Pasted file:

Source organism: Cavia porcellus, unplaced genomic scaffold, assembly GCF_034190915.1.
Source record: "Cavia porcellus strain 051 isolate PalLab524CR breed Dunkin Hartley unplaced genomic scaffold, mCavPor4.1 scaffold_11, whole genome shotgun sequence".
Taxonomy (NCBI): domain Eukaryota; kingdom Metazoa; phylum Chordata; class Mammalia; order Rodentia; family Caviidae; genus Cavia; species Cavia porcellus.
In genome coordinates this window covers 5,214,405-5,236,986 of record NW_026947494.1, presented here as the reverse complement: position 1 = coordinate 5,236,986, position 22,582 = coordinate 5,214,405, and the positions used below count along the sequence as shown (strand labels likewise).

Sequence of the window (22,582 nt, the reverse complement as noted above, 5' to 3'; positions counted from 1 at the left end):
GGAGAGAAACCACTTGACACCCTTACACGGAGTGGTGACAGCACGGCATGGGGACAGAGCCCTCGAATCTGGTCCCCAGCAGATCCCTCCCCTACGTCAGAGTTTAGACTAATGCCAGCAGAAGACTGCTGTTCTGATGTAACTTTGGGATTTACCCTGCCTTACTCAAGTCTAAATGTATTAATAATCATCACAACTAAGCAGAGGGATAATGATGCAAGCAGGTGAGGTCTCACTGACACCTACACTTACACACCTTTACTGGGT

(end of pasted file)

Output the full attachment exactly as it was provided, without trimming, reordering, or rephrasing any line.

Source organism: Cavia porcellus, unplaced genomic scaffold, assembly GCF_034190915.1.
Source record: "Cavia porcellus strain 051 isolate PalLab524CR breed Dunkin Hartley unplaced genomic scaffold, mCavPor4.1 scaffold_11, whole genome shotgun sequence".
Taxonomy (NCBI): domain Eukaryota; kingdom Metazoa; phylum Chordata; class Mammalia; order Rodentia; family Caviidae; genus Cavia; species Cavia porcellus.
In genome coordinates this window covers 5,214,405-5,236,986 of record NW_026947494.1, presented here as the reverse complement: position 1 = coordinate 5,236,986, position 22,582 = coordinate 5,214,405, and the positions used below count along the sequence as shown (strand labels likewise).

Sequence of the window (22,582 nt, the reverse complement as noted above, 5' to 3'; positions counted from 1 at the left end):
GGAGAGAAACCACTTGACACCCTTACACGGAGTGGTGACAGCACGGCATGGGGACAGAGCCCTCGAATCTGGTCCCCAGCAGATCCCTCCCCTACGTCAGAGTTTAGACTAATGCCAGCAGAAGACTGCTGTTCTGATGTAACTTTGGGATTTACCCTGCCTTACTCAAGTCTAAATGTATTAATAATCATCACAACTAAGCAGAGGGATAATGATGCAAGCAGGTGAGGTCTCACTGACACCTACACTTACACACCTTTACTGGGT